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The STEM Zone - Build your own eclipse viewer

by Dr. Daniel Barth

It is NEVER safe to view any portion of the Sun with your naked eye — even during all phases of a solar eclipse except for the few moments of totality! To observe the eclipse safely you either need a pair of safe viewing glasses with solar filters (for one option, click here), or you need to construct a viewer that will let you see the eclipse safely without looking directly at the Sun. One way to be properly prepared is to build an eclipse viewer from a plastic drinking cup and a piece of graph paper. Technically, we will be making a pinhole camera and projecting the image of the Sun through it onto a piece of paper. When the Sun shines through a small round hole, it casts a round spot of light. Many people incorrectly assume that the spot of light is round because the hole is round – this is incorrect! The spot of light is round because the Sun itself is round! You can prove this to yourself by observing anywhere a tree casts its shadow on flat pavement or the side of a building. All the spots of light are round – because the Sun is round! (The gaps in the leaves are irregular in shape and change as the leaves move in the breeze.) Take a look at the photo to the right, which was taken during a partial eclipse in California. Each spot of light shining through the leaves shows up as a crescent – an image of the partially eclipsed Sun! Let’s build our own eclipse viewer!

COURTESY OF Daniel Barth

What you need:

  • Sturdy plastic drinking cup
  • Push pin or a brad nail
  • Several sheets of copy paper and a notebook or clipboard
  • Pencils, markers, etc.


  1. All that is needed is to push your pin or brad through the center of the cup’s bottom. A single, small hole is preferred.

  2. Hold the cup so that its bottom points directly at the Sun and hold your copy paper so that the projected image of the Sun falls on it. Keep the cup at a consistent distance from the paper.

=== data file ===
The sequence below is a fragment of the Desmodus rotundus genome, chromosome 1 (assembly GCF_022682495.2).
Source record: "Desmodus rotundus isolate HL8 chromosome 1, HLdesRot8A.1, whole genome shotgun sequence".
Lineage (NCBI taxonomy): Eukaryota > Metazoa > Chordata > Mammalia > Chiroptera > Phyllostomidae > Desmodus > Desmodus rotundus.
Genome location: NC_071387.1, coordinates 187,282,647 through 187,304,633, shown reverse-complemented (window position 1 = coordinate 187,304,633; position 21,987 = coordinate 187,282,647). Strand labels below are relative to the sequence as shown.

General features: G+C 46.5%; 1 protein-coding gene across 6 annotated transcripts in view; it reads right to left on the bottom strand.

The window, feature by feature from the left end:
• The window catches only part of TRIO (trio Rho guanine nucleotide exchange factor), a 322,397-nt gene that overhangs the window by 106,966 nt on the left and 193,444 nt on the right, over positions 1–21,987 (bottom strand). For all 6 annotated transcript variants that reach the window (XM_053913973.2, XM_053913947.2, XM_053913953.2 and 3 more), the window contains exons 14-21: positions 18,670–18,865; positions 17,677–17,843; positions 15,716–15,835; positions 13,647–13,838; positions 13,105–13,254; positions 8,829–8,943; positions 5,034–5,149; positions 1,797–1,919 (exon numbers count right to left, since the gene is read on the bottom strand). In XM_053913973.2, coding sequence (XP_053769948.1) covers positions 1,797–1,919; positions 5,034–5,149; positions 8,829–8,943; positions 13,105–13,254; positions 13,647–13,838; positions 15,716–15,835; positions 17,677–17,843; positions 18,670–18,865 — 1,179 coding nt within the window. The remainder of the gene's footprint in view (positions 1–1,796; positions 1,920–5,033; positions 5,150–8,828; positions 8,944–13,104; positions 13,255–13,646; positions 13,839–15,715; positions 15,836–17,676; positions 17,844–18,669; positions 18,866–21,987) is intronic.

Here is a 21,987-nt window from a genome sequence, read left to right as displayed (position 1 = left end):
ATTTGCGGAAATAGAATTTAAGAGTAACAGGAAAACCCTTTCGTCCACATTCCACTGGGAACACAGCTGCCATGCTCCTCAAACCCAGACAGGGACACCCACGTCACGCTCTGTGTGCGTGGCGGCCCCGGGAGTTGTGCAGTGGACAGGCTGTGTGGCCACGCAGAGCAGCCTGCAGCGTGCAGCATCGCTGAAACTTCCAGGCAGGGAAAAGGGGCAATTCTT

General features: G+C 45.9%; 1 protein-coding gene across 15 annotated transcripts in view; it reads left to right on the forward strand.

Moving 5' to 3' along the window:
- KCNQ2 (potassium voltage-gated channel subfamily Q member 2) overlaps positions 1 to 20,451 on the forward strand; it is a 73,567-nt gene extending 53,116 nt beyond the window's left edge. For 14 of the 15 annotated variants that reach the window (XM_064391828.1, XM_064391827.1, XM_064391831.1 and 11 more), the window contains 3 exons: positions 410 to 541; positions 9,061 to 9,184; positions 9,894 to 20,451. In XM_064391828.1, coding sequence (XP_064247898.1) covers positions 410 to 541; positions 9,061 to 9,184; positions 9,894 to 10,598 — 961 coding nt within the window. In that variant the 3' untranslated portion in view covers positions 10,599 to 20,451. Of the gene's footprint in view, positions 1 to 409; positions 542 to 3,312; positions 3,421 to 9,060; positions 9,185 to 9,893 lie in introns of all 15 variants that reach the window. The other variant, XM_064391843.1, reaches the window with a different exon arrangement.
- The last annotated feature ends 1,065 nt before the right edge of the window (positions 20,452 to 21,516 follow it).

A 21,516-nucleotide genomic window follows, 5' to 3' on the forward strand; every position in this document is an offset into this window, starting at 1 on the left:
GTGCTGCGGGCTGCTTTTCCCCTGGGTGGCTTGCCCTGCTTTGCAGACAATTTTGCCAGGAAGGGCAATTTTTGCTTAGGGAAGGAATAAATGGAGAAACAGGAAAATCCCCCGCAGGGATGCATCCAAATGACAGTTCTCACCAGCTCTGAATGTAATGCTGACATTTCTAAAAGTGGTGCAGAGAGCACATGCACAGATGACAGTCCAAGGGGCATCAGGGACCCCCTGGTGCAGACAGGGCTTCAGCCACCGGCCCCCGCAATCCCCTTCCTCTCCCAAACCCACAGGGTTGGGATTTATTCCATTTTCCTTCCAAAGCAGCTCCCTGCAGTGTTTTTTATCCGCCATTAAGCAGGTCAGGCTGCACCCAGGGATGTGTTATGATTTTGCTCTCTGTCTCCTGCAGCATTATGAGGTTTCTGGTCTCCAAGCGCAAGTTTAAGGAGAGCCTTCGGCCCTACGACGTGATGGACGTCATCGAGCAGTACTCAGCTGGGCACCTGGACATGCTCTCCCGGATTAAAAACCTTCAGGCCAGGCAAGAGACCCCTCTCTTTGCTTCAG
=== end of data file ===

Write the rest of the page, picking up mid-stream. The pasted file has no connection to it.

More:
3. Hold the cup so that its bottom points directly at the Sun and hold your copy paper so that the projected image of the Sun falls on it. Keep the cup at a consistent distance from the paper.

  4. As soon as you see the Moon ‘take a bite’ out of the Sun’s image - trace the image you see as carefully as you can. Note the exact time on your paper.

  5. Make a new image every 10-15 minutes. You will see the ‘bite’ get larger as the Moon moves to block more of the Sun from view. Continue this through the entire eclipse event if you can.

Things to do with your solar eclipse data

Activity No. 1
Find the time of first contact (when the Moon first begins to cover the Sun) and last contact (when the eclipse ends). Compare these times with official data for your area. How accurate were you?

Activity No. 2
Find the time of maximum eclipse for your area – this will be the sketch that shows the largest area of the Sun covered by the Moon. You can project your image on fine graph paper (1-2 mm squares) to estimate the percentage of the Sun’s face that is covered by the Moon. How does this compare to the official estimates for your area?

Activity No. 3
Use sticky notes or note cards to make smaller copies of each sketch that you made. Bind them together into a flip-book that shows the progress of the eclipse!

What do we learn?

  • Although the total eclipse of the Sun is very brief, the entire solar eclipse event takes quite a long time – sometimes several hours.

  • The appearance of the Sun changes as more of it is covered – but we do not see a change in the light around us until most of the Sun is covered. This has to do with the way our eyes and brain process light.

  • When we compare data with students from across our area, we will find that the farther someone is from the path of totality, the smaller a portion of the Sun’s face will be covered by the Moon.


Dr. Daniel Barth left a career as a research scientist to teach. He has spent more than 30 years teaching astronomy, physics and chemistry at the high school and college level. A successful science fiction writer, Barth is the author of Maurice on the Moon, Doomed Colony of Mars and other works. He is currently assistant professor of STEM Education at the University of Arkansas in Fayetteville, and author of the Astronomy for Educators program.

Images are courtesy of Daniel Barth

Article from Sky's Up Magazine | July-September 2017